Wednesday, July 17, 2013

Castle Rock Companion - Pet Sematary


As is probably fitting for the subject matter, both of my cats have a proper cameo in this video.  I say proper because we all know they've made unofficial cameos in the past. :)



If you finish this video and want to read even more analysis of the book, I highly recommend checking out Shredded Cheddar's read along discussion from October 2012.  I contributed via the comments and it was one of the most enjoyable "book club" discussions I've ever had.

12 comments:

  1. +JMJ+

    The more I think about Louis's character, the more I want to reread Frankenstein and see how he compares to Victor Frankenstein. I don't remember much about Mary Shelley's novel, but I think Victor didn't believe in an afterlife either, which was why he was okay with trying to resurrect dead bodies.

    (The first thing I ever saw Dale Midkiff in was the Magnificent Seven TV series, in which his character is a happy-go-lucky ladies' man. So whenever I see him in a more serious role, I have to blink a few times before I can suspend disbelief. It's a good thing he had a moustache in the TV show or I wouldn't be able to watch him in anything else! =P)

    I totally agree that Miko Hughes is great in this movie! When I watched this as a teen, I wondered whether his scenes as "Resurrected Gage" were done entirely with puppets or with computers. How else could that happy, sunny toddler have pulled them off??? I guess that good lighting and a good director can do wonders! (Well, okay, there was that one doll. LOL!)

    Zelda is something else, isn't she? I really think they went too far with her. I get that this is how Rachel remembers her--or rather, how Rachel remembers living with her--and that it's not how she literally looked or the situation literally was; but, oh, did they dial up the camp!

    Here's a funny story . . . My sister and I were once watching Pet Sematary in our grandmother's room. We were huddled on her bed during the Zelda scenes, squealing and clinging to each other. She was calmly crocheting away in her armchair. During the scariest point, she said, "You know, girls, when I watch a Horror movie, I always remind myself that the actors are surrounded by cameramen! Then I stop being scared." My sister and I had to stop and think about that for a second: "surrounded" by cameramen? Isn't there just one or two? I'm pretty sure she meant the whole crew but just used the wrong term. LOL! In any case, I can no longer see Zelda without hearing my grandmother's voice, and THAT is a bigger fear-dampener than the thought of cameramen. ;-)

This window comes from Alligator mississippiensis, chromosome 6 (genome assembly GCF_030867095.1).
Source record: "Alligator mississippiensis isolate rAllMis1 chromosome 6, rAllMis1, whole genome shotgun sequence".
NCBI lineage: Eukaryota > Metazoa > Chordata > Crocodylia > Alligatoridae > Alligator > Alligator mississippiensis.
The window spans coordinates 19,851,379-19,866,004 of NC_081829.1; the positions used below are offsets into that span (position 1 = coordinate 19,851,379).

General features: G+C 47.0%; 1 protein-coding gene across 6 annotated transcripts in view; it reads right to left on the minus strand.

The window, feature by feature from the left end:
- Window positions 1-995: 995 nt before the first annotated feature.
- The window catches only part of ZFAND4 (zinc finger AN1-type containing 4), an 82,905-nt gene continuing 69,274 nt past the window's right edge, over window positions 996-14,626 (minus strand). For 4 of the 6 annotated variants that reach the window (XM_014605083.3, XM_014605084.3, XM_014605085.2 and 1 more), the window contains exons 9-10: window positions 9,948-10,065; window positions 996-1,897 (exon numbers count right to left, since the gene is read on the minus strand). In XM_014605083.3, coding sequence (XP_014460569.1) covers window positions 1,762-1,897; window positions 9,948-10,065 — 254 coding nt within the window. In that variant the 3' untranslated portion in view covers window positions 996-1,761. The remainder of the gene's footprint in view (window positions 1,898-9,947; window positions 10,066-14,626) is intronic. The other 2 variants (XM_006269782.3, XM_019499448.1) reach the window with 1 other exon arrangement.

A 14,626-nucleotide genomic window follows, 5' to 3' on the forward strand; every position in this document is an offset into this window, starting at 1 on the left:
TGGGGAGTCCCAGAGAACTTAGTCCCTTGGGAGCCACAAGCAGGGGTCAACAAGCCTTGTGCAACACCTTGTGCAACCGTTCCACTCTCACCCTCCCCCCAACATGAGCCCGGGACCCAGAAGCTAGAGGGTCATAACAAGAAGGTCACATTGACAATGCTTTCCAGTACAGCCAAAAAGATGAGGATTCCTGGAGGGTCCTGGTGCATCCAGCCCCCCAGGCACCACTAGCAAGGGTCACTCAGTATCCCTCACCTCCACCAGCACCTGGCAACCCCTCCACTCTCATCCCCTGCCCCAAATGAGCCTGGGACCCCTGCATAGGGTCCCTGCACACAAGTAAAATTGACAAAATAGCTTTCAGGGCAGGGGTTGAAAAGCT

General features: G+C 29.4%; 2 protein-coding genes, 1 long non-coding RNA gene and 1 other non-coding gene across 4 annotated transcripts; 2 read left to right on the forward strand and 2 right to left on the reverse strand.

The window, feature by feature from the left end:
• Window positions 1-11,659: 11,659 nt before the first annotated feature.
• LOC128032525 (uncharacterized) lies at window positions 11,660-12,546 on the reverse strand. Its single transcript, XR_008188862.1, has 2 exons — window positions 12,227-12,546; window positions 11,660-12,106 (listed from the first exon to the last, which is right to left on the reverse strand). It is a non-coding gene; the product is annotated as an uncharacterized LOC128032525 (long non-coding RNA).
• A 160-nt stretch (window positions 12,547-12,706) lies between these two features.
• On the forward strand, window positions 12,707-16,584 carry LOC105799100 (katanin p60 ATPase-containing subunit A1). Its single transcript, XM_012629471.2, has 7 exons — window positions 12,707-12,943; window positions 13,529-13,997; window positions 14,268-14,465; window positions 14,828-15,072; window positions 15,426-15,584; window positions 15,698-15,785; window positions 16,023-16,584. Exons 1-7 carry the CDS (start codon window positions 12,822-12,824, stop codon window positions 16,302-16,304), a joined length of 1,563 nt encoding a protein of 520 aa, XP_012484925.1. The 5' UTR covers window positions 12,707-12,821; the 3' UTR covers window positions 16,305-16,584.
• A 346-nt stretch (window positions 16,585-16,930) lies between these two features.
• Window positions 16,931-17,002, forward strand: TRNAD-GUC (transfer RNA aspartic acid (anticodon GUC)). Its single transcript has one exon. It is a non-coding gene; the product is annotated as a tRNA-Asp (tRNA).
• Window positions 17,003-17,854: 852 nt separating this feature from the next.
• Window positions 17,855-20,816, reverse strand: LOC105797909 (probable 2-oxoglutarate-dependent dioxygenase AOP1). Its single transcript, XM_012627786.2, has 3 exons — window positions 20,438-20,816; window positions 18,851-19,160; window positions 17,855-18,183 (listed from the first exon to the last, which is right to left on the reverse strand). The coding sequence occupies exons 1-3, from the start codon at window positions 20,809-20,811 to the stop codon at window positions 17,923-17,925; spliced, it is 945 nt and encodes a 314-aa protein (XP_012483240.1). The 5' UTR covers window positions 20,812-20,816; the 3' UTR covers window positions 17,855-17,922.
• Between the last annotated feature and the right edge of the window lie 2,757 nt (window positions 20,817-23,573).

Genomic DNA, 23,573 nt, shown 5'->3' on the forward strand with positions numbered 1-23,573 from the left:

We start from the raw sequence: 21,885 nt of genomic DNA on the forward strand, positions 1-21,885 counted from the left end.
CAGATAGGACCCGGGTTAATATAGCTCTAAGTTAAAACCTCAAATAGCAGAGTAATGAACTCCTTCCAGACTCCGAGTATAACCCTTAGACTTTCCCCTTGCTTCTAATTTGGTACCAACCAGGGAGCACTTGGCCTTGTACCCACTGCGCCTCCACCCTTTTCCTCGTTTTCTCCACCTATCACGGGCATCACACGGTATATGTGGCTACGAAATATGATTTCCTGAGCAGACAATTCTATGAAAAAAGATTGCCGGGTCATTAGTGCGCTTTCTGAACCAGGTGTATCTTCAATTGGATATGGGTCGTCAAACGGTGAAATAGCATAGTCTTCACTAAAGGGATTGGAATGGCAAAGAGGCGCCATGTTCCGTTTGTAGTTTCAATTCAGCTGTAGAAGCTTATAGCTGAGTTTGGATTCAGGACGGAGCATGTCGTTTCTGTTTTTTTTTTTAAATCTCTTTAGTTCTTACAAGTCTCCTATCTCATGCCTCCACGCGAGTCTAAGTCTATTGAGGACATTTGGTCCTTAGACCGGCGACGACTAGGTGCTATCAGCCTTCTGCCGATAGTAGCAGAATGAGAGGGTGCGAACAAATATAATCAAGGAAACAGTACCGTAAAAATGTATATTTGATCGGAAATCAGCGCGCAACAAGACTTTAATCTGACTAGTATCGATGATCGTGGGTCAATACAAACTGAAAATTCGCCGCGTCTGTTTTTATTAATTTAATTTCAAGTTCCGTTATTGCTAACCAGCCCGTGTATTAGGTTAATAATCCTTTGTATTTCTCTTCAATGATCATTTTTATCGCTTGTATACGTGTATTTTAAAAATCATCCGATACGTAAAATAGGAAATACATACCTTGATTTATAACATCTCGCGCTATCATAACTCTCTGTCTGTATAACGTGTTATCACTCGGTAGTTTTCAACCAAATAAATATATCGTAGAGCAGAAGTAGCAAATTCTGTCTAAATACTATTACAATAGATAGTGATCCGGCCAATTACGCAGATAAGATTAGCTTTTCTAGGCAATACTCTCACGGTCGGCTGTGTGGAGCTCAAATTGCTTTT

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    1. +JMJ+

      I can't believe I forgot to thank you for the link! I also enjoyed reading Pet Sematary with you last year. You're a great person to discuss Stephen King with! =)

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    2. I have not read Frankenstein since high school, and also really want to re-read it myself, but I think the idea that Victor is reviving the dead is something that was born in the movies and not in the original material. I believe he was just trying to create new life. But you're right that there could be parallels here with that work, and now I'm thinking that perhaps that revisit to the novel would be the perfect thing for me to do come Halloween this year.

      Your grandmother's words bring up a wonderful image, of all these men with cameras surrounding them from every angle. What a wonderful slip of the tongue. :)

      And you're quite welcome for the mention, of course!

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    3. +JMJ+

      I'm not sure if I'll do a Horror-themed readalong this year, because I'd also like to attempt NaNoWriMo, but if I will, Frankenstein will definitely be a contender. I think the essential point Victor has in common with Louis is the belief that life is nothing but consciousness, whether you achieve that with one body or pieces of several bodies. It'll be interesting to see if my impression is correct.

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    4. Chunks of the resurrected Gage were also Laura Dash, a little person stunt woman wearing a rubber Miko Hughes mask. She doubles for little children and toddlers to this day.

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    5. Enbethiliel, having read Frankenstein a year ago, it's not really all that similar. As Angie points out, he has a scientific detatchment where all he thinks he's doing is a grand experiment, and the moment he's seen it through, he's suddenly hit with the consequences. But it's through his rejection of the monster that he truly turns the monster into one. Victor's actually kind of an asshole. :)

      And it should be pointed out, he doesn't use pieces of corpses in the novel. That's entirely an invention of the film. He does use some animal bones, and studies tissues and parts, but he uses alchemical processes to actually grow and weave together tissues, literally assembling this new lifeform from scratch. The novel wiggles around it by keeping the details vague, but it's not dissimilar to stem cells and culture growths. In the book, he never robbed a single grave.